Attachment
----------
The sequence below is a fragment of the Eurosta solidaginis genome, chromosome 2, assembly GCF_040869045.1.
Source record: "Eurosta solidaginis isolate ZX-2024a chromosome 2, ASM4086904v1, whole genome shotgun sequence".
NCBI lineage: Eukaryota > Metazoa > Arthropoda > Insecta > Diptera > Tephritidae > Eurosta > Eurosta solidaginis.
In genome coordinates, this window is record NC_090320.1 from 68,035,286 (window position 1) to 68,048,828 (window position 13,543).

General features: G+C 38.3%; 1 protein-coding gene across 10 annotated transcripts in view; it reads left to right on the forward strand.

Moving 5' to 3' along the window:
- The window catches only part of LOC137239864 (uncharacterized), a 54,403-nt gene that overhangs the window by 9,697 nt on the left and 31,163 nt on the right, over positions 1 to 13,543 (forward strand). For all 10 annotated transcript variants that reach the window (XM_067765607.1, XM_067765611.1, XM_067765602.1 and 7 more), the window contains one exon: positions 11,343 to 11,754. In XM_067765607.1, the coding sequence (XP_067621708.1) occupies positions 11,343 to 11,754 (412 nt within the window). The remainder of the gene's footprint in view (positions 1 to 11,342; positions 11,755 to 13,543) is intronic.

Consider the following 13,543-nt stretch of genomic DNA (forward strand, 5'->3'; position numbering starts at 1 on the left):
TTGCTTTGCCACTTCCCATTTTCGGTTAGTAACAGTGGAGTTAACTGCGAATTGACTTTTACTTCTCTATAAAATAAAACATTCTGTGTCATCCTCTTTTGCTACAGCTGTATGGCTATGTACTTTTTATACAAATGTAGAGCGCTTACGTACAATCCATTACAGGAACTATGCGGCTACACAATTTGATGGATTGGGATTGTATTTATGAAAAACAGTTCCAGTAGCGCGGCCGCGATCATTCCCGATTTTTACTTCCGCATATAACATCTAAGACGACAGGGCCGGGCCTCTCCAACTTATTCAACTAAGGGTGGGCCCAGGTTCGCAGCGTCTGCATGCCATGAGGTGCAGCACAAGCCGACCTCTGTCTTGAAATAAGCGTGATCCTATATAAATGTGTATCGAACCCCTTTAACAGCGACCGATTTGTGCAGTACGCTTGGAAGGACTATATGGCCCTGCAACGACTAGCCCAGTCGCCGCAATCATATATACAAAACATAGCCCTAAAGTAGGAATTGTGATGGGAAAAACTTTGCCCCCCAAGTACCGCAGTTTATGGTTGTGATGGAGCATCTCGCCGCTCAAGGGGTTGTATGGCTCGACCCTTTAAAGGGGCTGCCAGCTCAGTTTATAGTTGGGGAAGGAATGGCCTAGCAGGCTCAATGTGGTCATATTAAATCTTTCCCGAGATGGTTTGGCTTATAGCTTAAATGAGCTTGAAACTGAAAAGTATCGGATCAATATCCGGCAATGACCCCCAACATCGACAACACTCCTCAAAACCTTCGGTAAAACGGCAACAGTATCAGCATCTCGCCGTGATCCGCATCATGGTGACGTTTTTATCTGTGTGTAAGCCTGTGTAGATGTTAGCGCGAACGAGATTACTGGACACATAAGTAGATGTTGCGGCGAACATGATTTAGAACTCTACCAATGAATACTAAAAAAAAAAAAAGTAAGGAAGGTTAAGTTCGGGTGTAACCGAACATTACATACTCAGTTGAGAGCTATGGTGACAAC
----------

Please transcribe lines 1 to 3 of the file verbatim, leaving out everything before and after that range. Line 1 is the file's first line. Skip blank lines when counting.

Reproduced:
The sequence below is a fragment of the Eurosta solidaginis genome, chromosome 2, assembly GCF_040869045.1.
Source record: "Eurosta solidaginis isolate ZX-2024a chromosome 2, ASM4086904v1, whole genome shotgun sequence".
NCBI lineage: Eukaryota > Metazoa > Arthropoda > Insecta > Diptera > Tephritidae > Eurosta > Eurosta solidaginis.